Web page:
The harm which a man sees in the action of another towards him – say, for instance, an act of slander – is not in the act itself, but in his attitude of mind towards it; the injury and unhappiness are created by himself, and subsist in his lack of understanding concerning the nature and power of deeds. He thinks the act can permanently injure or ruin his character, whereas it is utterly void of any such power; the reality being that the deed can only injure or ruin the doer of it. Thinking himself injured, the man becomes agitated and unhappy, and takes great pains to counteract the supposed harm to himself, and these very pains give the slander an appearance of truth, and aid rather than hinder it. All his agitation and unrest is created by his reception of the deed, and not actually by the deed itself. The righteous man has proved this by the fact that the same act has ceased to arouse in him any disturbance. He understands, and therefore ignores, it. It belongs to a sphere which he has ceased to inhabit, to a region of consciousness with which he has no longer any affinity. He does not receive the act into himself, the thought of injury to himself being absent. He lives above the mental darkness in which such acts thrive, and they can no more injure or disturb him than a boy can injure or divert the sun by throwing stones at it. It was to emphasise this that Buddha, to the end of his days, never ceased to tell his disciples that so long as the thought “I have been injured,” or “I have been cheated,” or “I have been insulted,” could arise in a man’s mind, he had not comprehended the Truth.
And as with the conduct of others, so is it with external things – with surroundings and circumstances – in themselves they are neither good nor bad, it is the mental attitude and state of heart that makes them so. A man imagines he could do great things if he were not hampered by circumstances – by want of money, want of time, want of influence, and want of freedom from family ties. In reality the man is not hindered by these things at all. He, in his mind, ascribes to them a power which they do not possess, and he submits not to them, but to his opinion about them, that is, to a weak element in his nature. The real “want” that hampers him is the want of the right attitude of mind. When he regards his circumstances as spurs to his resources, when he sees that his so-called “drawbacks” are the very steps up which he is to mount successfully to his achievement, then his necessity gives birth to invention, and the “hindrances” are transformed into aids. The man is the all-important factor. If his mind be wholesome and rightly tuned, he will not whine and whimper over his circumstances, but will rise up, and outgrow them. He who complains of his circumstances has not yet become a man, and Necessity will continue to prick and lash him till he rises into manhood’s strength, and then she will submit to him. Circumstance is a severe taskmaster to the weak, an obedient servant to the strong.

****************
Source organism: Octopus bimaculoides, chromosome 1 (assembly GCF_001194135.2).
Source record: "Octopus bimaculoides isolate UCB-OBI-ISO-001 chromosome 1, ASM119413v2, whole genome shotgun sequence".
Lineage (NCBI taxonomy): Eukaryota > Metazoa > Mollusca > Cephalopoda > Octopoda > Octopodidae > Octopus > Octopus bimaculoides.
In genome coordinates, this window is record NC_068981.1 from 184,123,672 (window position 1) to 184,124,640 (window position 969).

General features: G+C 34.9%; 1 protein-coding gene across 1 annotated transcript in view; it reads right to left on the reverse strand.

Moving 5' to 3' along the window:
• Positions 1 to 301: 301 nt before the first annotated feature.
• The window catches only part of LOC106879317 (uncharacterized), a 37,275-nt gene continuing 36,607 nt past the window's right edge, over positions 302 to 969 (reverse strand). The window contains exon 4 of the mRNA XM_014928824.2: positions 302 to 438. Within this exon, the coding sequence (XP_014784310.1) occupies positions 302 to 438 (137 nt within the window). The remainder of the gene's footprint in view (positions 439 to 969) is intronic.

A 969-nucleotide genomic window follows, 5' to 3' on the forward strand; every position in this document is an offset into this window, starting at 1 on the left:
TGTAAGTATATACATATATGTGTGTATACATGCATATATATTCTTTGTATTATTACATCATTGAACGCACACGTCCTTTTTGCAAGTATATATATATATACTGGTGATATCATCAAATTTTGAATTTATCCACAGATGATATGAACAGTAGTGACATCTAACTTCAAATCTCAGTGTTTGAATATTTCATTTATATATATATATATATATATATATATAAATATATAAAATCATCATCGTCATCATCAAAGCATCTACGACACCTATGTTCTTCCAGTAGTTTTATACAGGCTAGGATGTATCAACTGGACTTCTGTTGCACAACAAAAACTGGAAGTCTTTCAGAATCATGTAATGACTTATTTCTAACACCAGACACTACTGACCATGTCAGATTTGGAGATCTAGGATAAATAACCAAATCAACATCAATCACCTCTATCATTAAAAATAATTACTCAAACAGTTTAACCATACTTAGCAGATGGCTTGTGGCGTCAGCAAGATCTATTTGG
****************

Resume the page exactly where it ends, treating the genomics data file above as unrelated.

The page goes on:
It is not external things, but our thoughts about them, that bind us or set us free. We forge our own chains, build our own dungeons, take ourselves prisoners; or we loose our bonds, build our own palaces, or roam in freedom through all scenes and events. If I think that my surroundings are powerful to bind me, that thought will keep me bound. If I think that, in my thought and life, I can rise above my surroundings, that thought will liberate me. One should ask of his thoughts, “Are they leading to bondage or deliverance?” and he should abandon thoughts that bind, and adopt thoughts that set free.
If we fear our fellow-men, fear opinion, poverty, the withdrawal of friends and influence, then we are bound indeed, and cannot know the inward happiness of the enlightened, the freedom of the just; but if in our thoughts we are pure and free, if we see in life’s reactions and reverses nothing to cause us trouble or fear, but everything to aid us in our progress, nothing remains that can prevent us from accomplishing the aims of our life, for then we are free indeed.